Matthew Effect in Reading

Matthew Effect

The Matthew Effect follows the well-known adage of the rich get richer and the poor get poorer. As it applies to reading, good readers gain a significant advantage over time because they are better readers. A strong reader enjoys reading and thus reads more. By reading more, they further develop better reading skills. In turn, this encourages them to read more and become even stronger readers. A cycle of success is established. By contrast, weak readers read less because reading is not enjoyable. They become less skilled and remain less skilled. Because of this loop, a skill gap between strong and weak readers exists and widens over time.

Unfortunately, reading less also results in reduced vocabulary, reading fluency, world knowledge, and comprehension. Whereas, fluent frequent reading builds vocabulary, knowledge, and understanding. There appears to be a mutual relationship between reading and vocabulary development. A large vocabulary helps readers understand stories better and comprehension of stories builds vocabulary; a mutually beneficial relationship. Likewise, a reduced vocabulary makes it difficult to understand stories, and limited understanding slows vocabulary development – unfortunately a lose-lose situation.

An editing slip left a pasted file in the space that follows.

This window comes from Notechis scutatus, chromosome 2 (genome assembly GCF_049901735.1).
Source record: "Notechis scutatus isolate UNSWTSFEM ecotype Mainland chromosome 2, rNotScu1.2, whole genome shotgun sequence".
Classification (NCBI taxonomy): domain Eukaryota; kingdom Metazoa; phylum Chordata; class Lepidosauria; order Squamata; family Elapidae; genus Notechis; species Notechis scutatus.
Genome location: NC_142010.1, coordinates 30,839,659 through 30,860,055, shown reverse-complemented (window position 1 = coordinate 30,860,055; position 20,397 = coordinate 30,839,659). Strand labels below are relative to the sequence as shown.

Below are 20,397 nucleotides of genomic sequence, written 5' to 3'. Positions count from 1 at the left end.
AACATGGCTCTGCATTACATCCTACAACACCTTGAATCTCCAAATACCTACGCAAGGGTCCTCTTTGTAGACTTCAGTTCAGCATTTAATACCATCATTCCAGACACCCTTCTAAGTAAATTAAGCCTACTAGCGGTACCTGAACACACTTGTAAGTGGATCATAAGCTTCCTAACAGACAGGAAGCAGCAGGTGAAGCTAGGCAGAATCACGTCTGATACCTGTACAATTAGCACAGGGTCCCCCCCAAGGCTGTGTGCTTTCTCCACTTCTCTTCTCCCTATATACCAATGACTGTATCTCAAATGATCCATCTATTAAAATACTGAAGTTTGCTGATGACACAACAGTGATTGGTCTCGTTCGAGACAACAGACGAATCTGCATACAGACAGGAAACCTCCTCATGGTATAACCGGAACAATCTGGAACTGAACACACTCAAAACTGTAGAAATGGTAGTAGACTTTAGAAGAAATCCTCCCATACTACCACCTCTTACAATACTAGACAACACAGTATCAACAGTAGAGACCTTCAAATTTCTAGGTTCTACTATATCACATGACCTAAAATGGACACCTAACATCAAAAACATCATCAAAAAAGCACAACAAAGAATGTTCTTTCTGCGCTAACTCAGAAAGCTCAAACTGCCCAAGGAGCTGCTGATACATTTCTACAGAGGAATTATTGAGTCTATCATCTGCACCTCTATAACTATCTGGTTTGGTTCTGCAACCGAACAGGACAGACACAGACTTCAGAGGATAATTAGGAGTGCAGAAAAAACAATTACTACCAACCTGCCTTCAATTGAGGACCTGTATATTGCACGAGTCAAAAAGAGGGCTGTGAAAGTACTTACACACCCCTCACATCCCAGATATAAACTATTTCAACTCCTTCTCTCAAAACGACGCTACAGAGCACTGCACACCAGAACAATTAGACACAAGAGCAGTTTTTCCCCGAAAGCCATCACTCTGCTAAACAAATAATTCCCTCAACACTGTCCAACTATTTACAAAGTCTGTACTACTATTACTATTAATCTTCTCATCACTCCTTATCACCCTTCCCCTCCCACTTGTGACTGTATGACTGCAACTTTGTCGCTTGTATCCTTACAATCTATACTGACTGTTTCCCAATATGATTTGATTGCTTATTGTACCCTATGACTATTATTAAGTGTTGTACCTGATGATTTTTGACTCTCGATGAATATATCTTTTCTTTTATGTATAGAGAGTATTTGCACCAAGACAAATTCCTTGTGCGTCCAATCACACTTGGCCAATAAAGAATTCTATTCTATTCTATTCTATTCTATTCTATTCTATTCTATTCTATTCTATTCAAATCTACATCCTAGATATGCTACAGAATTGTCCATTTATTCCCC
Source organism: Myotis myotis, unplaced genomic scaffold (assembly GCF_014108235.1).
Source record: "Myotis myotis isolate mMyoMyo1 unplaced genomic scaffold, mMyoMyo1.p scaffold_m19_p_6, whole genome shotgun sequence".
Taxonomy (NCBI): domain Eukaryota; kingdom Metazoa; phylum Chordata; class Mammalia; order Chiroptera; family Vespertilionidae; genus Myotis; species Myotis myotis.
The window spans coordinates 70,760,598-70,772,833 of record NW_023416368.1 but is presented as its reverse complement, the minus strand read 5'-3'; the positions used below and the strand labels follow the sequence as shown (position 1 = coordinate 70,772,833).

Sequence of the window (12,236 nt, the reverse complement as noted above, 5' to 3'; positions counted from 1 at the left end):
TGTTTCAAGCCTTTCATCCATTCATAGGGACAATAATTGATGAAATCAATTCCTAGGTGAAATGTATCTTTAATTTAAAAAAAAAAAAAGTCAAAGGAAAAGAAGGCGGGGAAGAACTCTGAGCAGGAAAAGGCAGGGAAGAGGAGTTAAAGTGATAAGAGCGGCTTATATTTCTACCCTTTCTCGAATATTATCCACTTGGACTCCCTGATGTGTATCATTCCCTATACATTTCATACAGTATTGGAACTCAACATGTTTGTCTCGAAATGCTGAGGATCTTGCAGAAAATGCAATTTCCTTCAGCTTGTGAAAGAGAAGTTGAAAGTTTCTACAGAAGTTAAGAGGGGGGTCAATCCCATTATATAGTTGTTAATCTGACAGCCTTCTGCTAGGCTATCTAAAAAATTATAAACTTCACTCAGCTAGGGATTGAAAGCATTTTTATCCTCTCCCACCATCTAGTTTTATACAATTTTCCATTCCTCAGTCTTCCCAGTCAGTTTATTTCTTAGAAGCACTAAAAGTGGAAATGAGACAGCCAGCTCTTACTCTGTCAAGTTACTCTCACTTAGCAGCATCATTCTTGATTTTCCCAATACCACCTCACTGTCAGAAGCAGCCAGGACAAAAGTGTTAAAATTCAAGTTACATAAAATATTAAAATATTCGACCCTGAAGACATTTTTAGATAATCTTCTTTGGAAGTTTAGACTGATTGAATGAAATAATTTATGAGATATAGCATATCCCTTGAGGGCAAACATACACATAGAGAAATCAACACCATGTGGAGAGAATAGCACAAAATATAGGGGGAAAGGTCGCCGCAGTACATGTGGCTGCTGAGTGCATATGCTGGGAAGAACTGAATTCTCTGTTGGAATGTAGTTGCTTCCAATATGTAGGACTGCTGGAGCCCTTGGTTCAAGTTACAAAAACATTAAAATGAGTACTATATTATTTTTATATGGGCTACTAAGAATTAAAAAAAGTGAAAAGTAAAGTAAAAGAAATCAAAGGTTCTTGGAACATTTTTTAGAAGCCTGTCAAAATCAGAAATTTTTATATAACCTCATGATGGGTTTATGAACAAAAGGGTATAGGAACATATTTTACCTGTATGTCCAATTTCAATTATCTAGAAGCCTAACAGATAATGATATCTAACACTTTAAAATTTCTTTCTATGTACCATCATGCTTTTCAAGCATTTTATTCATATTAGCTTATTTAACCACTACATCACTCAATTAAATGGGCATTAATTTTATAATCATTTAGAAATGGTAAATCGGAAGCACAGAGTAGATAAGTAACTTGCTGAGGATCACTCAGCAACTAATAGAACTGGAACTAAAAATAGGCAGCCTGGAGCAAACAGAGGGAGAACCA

There are treatment strategies to reduce this Matthew Effect. A primary strategy is to increase a struggling reader’s phonemic awareness. That is, their ability to hear and manipulate speech sounds in words. Kids will then apply this skill to reading and spelling. At MOSAIC Health & Rehab, we provide direct explicit instruction in phonemic knowledge upon which we build reading and writing skills. Call today to schedule an appointment for your child.